Mental health for entrepreneurs

Robin BenderRobin Bender, president of Waterloo-based Mega Health at Work Inc., has observed that a significant number of her clients are entrepreneurs struggling with depression and anxiety. We talked with Robin to understand what she’s observing, as well as to gather some helpful tips on prevention and coping strategies.

St. Paul’s GreenHouse: What factors put entrepreneurs at risk in terms of their mental health?

Robin Bender:  One in three people experience mental illness in their lifetime so this isn’t a problem exclusive to entrepreneurs. But there’s a lot of uncertainty, stress, failure, and rejection in being an entrepreneur. People don’t always take those factors into account when they begin to pursue their dreams. In the first years of a startup, there aren’t always funds to hire staff so entrepreneurs do tasks they don’t necessarily have skills for. It can be demoralizing and isolating. A key factor for entrepreneurs, though, is that they make a lot of sacrifices in order to be successful.

GH: What kinds of sacrifices?

RB: Many entrepreneurs survive on coffee and fast food rather than getting adequate sleep and good nutrition. Often relationships get sacrificed, too.

GH: Do some people thrive on this?

RB: People think mental illness doesn’t happen to highly successful or strong people but no one is immune. And few entrepreneurs have a plan to make sure they don’t fall down that hole.

GH:  Hole?

RB: I’ve talked to entrepreneurs who have spent months in bed, depressed. They question themselves, wonder whether they should even be doing what they are doing. It becomes a downward spiral because if you’re in bed and depressed, of course your business will suffer.

GH: Does that mean entrepreneurship isn’t for them?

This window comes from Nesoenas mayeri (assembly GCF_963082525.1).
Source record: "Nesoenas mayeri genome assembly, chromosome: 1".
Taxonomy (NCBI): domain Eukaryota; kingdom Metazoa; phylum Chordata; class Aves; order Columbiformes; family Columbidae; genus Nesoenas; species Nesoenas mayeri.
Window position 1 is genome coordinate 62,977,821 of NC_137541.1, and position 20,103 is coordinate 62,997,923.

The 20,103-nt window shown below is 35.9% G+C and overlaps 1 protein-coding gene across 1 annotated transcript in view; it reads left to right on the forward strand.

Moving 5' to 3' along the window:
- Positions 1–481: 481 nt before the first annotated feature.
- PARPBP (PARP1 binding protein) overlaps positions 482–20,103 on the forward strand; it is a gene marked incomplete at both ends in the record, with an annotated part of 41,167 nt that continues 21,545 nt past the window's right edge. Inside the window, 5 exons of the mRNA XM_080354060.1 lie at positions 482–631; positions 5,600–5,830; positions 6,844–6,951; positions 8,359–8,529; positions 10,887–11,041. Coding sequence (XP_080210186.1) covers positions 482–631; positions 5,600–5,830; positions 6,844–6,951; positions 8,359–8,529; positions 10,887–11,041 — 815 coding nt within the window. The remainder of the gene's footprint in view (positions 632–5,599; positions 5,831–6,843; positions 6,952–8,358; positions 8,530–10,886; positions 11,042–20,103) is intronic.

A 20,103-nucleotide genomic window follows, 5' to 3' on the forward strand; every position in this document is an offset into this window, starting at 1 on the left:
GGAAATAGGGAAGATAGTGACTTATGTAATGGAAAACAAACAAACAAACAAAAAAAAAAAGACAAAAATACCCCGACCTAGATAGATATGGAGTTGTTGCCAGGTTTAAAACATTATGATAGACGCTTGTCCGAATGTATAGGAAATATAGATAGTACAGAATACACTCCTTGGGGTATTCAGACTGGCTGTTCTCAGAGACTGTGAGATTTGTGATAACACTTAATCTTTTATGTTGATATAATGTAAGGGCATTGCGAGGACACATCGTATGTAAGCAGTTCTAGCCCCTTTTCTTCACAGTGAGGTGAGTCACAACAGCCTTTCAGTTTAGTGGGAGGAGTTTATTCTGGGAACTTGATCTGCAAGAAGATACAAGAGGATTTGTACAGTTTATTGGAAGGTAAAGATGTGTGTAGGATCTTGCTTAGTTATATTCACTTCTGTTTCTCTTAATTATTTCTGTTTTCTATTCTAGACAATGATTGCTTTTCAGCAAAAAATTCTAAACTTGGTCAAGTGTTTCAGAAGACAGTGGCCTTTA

RB:  It means they didn’t have a plan for self-care. We all know that it’s important to take care of ourselves but we don’t do it — and we end up doing worse and wondering why things aren’t working out. If we don’t consciously make choices, we end up going down unhealthy paths. Healthy eating is a simple example: if you were to run out to McDonalds, how productive and effective will you be the rest of the day? You’ll likely feel lethargic, nauseous, and maybe get down on yourself for eating that junk. Exercise is another example – people who exercise do better mentally. People can also consider what they do to cope with stress. Do they have a few beers or do they work out? Look at your choices and what they lead to – these things are connected to mental health.

GH:  Is it really as simple as that?

RB: The key is to be really aware of the impact of your choices and to recognize that you can always choose a new path. Self-care means making and following a plan. I recommend to people to make a chart with four columns (mental, physical, social, and spiritual) and to write out what they do in each category to take care of themselves, and how well it’s working. Then commit to doing something new in each area — and regularly check in to see what is working. If anyone understands the importance of being proactive, it should be entrepreneurs.

GH: What about people who are struggling?

RB: Don’t let things go on and on and get worse. Start with an honest look at how you’re really doing and where you want to be. Educate yourself (ideally before you need it!) on the different resources in the community. Some tools work for some people and not others, or work for a while and need to be re-evaluated. There are complementary therapies that really help some people, and professionals and organizations ready to help

GH: What kind of resources do you recommend?

RB: The Mental Health Commission of Canada has a very useful website as does the Mood Disorder Society of Canada. Locally, KW Counselling offers counselling by donation. The Waterloo Region Suicide Prevention Council and Lutherwood offers support. I teach a Mental Health First Aid course. People also find it helpful to talk with other entrepreneurs about their experiences with mental health and their self care plans.

GH: Thanks for your insights, Robin!

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